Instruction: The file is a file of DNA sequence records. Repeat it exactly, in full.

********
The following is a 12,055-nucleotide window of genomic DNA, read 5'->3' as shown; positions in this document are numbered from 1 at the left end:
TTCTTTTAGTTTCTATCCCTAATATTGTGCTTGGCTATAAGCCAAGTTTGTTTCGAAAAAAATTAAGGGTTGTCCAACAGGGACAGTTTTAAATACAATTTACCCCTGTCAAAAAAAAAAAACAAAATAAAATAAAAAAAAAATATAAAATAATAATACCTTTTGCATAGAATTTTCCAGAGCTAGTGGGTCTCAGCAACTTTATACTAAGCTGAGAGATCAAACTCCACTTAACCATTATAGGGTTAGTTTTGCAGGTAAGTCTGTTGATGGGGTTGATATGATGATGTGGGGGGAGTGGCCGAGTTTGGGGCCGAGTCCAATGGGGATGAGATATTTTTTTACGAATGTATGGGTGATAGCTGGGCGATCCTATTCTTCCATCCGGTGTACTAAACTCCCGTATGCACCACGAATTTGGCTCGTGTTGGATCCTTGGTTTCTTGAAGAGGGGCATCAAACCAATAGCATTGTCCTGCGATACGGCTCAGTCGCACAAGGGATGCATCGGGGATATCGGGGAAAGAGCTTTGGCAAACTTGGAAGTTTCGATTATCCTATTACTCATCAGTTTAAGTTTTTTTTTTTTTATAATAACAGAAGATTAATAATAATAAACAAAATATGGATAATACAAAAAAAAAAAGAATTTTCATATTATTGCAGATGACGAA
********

The following is a 12,055-nucleotide window of genomic DNA, read 5'->3' as shown; positions in this document are numbered from 1 at the left end:
TTCTTTTAGTTTCTATCCCTAATATTGTGCTTGGCTATAAGCCAAGTTTGTTTCGAAAAAAATTAAGGGTTGTCCAACAGGGACAGTTTTAAATACAATTTACCCCTGTCAAAAAAAAAAAACAAAATAAAATAAAAAAAAAATATAAAATAATAATACCTTTTGCATAGAATTTTCCAGAGCTAGTGGGTCTCAGCAACTTTATACTAAGCTGAGAGATCAAACTCCACTTAACCATTATAGGGTTAGTTTTGCAGGTAAGTCTGTTGATGGGGTTGATATGATGATGTGGGGGGAGTGGCCGAGTTTGGGGCCGAGTCCAATGGGGATGAGATATTTTTTTACGAATGTATGGGTGATAGCTGGGCGATCCTATTCTTCCATCCGGTGTACTAAACTCCCGTATGCACCACGAATTTGGCTCGTGTTGGATCCTTGGTTTCTTGAAGAGGGGCATCAAACCAATAGCATTGTCCTGCGATACGGCTCAGTCGCACAAGGGATGCATCGGGGATATCGGGGAAAGAGCTTTGGCAAACTTGGAAGTTTCGATTATCCTATTACTCATCAGTTTAAGTTTTTTTTTTTTTATAATAACAGAAGATTAATAATAATAAACAAAATATGGATAATACAAAAAAAAAAAGAATTTTCATATTATTGCAGATGACGAA